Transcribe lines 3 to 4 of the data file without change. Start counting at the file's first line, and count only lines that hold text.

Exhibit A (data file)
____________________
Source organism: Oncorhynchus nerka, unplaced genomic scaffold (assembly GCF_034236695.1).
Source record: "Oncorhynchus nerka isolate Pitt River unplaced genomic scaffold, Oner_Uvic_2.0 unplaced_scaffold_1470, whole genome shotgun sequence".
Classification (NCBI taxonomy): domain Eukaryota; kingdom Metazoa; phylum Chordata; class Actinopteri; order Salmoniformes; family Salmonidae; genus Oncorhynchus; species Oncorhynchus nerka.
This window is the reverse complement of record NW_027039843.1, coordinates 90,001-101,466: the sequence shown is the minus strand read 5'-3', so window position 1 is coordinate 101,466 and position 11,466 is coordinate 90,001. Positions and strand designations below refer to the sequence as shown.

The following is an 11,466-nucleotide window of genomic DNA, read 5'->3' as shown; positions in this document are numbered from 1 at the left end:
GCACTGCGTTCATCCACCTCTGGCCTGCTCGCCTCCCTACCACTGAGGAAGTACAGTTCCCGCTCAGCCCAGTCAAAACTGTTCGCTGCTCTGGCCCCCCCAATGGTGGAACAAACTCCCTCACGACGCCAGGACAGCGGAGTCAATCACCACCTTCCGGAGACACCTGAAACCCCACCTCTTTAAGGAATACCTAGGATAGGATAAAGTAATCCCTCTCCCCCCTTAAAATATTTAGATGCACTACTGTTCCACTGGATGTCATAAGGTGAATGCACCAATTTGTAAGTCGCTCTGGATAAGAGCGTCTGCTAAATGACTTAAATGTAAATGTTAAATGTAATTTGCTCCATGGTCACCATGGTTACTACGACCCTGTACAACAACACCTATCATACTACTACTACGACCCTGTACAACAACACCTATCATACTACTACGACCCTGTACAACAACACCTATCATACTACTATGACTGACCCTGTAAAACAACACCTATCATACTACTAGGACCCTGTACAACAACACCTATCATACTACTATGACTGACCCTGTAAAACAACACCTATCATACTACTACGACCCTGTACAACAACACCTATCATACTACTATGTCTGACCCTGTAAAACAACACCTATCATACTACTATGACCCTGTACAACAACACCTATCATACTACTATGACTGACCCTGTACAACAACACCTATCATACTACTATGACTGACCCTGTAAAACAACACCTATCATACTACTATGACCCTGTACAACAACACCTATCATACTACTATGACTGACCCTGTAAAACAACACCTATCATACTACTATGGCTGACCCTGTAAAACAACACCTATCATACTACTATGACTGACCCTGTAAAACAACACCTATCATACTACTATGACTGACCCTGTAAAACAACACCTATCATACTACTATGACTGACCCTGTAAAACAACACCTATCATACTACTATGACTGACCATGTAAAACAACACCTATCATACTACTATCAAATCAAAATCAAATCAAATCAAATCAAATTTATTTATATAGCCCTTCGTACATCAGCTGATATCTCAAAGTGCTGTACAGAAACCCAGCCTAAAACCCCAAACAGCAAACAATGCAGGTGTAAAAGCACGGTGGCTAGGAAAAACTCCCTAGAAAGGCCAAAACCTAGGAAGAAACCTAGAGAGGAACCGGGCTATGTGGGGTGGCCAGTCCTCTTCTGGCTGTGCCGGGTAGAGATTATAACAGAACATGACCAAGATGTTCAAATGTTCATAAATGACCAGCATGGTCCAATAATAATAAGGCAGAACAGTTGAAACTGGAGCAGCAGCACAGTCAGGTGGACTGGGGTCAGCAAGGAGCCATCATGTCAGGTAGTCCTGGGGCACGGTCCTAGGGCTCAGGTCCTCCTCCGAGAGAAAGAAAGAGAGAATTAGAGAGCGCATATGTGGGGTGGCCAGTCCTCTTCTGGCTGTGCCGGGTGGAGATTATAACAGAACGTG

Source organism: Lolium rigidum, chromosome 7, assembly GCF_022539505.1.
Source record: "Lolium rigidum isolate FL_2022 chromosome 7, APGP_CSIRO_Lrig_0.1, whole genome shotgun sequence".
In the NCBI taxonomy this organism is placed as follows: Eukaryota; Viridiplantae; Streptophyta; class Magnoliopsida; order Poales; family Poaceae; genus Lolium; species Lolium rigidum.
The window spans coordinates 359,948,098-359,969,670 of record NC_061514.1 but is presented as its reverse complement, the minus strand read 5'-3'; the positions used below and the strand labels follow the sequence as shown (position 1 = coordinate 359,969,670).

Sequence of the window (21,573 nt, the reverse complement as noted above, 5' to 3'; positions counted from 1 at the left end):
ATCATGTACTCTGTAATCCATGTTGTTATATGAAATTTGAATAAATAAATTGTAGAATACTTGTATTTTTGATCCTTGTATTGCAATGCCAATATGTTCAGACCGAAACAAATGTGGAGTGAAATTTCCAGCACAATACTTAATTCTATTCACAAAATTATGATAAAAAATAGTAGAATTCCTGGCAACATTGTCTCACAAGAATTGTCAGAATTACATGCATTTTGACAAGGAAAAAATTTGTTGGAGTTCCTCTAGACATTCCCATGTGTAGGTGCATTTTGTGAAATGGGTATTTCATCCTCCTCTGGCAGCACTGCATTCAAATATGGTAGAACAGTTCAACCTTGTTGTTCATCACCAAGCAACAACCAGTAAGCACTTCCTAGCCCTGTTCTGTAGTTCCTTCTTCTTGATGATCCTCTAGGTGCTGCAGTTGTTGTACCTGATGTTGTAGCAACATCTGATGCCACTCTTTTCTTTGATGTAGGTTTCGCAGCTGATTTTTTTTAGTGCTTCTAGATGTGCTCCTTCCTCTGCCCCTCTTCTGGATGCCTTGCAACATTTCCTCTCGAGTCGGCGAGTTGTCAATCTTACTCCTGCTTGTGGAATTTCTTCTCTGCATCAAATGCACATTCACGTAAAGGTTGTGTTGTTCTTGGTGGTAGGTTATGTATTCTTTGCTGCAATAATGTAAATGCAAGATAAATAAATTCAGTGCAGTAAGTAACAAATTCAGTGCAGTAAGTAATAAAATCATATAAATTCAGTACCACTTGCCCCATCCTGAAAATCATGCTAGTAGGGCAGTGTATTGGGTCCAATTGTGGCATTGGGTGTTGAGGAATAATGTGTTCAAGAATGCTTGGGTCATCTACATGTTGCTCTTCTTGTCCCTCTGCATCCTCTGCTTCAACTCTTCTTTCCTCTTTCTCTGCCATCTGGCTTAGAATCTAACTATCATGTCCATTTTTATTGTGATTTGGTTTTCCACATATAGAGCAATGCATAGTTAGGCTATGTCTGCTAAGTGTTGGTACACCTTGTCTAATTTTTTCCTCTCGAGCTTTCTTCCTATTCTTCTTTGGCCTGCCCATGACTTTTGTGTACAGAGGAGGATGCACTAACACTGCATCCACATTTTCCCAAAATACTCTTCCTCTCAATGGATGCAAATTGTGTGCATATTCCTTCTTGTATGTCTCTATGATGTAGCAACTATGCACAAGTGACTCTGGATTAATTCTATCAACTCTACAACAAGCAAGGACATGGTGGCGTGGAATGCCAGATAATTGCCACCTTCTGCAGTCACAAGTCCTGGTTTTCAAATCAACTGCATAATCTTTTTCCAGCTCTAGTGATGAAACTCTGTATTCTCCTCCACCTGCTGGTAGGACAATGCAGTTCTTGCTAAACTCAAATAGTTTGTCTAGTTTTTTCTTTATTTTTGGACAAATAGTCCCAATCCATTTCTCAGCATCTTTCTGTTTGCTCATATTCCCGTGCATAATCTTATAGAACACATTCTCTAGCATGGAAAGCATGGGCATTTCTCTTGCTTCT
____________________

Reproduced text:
Classification (NCBI taxonomy): domain Eukaryota; kingdom Metazoa; phylum Chordata; class Actinopteri; order Salmoniformes; family Salmonidae; genus Oncorhynchus; species Oncorhynchus nerka.
This window is the reverse complement of record NW_027039843.1, coordinates 90,001-101,466: the sequence shown is the minus strand read 5'-3', so window position 1 is coordinate 101,466 and position 11,466 is coordinate 90,001. Positions and strand designations below refer to the sequence as shown.